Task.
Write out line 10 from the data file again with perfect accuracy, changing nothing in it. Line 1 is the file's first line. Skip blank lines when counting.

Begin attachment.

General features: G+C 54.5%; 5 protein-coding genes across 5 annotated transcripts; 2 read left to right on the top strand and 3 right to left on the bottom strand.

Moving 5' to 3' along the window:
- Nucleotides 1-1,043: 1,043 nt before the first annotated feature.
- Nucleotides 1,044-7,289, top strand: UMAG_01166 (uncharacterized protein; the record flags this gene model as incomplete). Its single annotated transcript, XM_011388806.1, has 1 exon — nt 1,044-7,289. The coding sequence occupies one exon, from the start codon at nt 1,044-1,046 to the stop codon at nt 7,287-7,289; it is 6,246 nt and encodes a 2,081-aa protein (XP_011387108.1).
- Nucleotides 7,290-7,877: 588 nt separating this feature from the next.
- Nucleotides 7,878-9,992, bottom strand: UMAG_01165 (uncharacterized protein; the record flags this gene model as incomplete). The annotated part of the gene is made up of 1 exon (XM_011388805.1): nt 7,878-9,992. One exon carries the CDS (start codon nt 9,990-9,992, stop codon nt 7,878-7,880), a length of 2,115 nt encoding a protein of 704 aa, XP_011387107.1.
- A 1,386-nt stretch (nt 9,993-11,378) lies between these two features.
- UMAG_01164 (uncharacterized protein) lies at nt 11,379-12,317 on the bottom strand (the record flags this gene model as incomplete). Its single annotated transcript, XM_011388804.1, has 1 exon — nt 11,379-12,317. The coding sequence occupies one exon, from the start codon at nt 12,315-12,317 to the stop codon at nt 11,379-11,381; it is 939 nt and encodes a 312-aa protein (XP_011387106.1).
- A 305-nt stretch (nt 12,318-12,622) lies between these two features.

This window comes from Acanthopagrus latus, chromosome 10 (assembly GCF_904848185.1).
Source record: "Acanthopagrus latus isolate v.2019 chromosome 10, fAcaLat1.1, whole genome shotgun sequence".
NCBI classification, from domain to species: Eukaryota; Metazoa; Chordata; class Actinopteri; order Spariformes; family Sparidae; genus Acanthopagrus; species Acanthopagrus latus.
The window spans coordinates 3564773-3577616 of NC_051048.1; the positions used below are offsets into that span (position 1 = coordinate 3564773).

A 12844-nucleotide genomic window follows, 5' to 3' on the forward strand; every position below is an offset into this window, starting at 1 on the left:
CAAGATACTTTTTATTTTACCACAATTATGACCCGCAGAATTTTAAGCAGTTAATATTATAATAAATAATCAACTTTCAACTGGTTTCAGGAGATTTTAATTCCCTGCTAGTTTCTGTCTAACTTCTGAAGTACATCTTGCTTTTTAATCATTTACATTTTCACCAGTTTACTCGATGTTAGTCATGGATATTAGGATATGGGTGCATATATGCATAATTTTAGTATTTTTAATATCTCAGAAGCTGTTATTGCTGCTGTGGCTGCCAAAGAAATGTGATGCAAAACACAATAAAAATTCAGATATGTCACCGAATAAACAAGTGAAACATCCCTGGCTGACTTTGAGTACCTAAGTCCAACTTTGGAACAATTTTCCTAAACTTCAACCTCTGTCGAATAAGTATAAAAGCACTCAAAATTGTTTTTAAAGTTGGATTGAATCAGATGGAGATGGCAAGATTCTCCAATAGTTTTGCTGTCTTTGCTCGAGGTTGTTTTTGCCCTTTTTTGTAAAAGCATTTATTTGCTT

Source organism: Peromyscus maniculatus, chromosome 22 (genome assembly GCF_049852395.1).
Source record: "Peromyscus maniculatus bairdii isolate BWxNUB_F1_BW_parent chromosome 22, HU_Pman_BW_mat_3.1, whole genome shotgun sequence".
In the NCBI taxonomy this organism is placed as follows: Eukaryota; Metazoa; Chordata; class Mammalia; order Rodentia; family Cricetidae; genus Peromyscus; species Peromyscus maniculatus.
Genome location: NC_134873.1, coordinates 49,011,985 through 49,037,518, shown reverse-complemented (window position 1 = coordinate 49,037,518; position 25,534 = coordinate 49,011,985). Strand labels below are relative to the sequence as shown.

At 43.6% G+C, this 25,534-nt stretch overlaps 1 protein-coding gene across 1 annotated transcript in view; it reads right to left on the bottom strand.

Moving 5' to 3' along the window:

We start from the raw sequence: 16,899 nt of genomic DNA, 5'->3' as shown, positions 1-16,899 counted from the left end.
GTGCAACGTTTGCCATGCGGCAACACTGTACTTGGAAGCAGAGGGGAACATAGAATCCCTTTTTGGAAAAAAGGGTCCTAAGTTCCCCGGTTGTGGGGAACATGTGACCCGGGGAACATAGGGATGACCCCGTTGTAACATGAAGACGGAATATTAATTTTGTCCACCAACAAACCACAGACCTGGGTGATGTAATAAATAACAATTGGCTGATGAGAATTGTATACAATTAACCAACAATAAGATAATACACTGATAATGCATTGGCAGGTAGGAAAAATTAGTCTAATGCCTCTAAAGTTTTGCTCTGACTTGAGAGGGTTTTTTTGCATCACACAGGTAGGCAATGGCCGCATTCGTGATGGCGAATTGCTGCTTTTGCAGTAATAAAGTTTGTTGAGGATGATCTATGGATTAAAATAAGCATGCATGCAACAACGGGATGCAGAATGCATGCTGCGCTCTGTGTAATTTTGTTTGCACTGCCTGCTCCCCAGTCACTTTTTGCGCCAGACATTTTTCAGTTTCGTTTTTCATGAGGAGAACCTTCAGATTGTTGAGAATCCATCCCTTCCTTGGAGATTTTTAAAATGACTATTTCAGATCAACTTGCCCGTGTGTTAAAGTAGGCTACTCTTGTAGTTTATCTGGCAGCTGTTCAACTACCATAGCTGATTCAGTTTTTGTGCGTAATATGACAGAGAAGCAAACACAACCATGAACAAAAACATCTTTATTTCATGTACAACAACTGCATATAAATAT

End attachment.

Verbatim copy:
This window comes from Acanthopagrus latus, chromosome 10 (assembly GCF_904848185.1).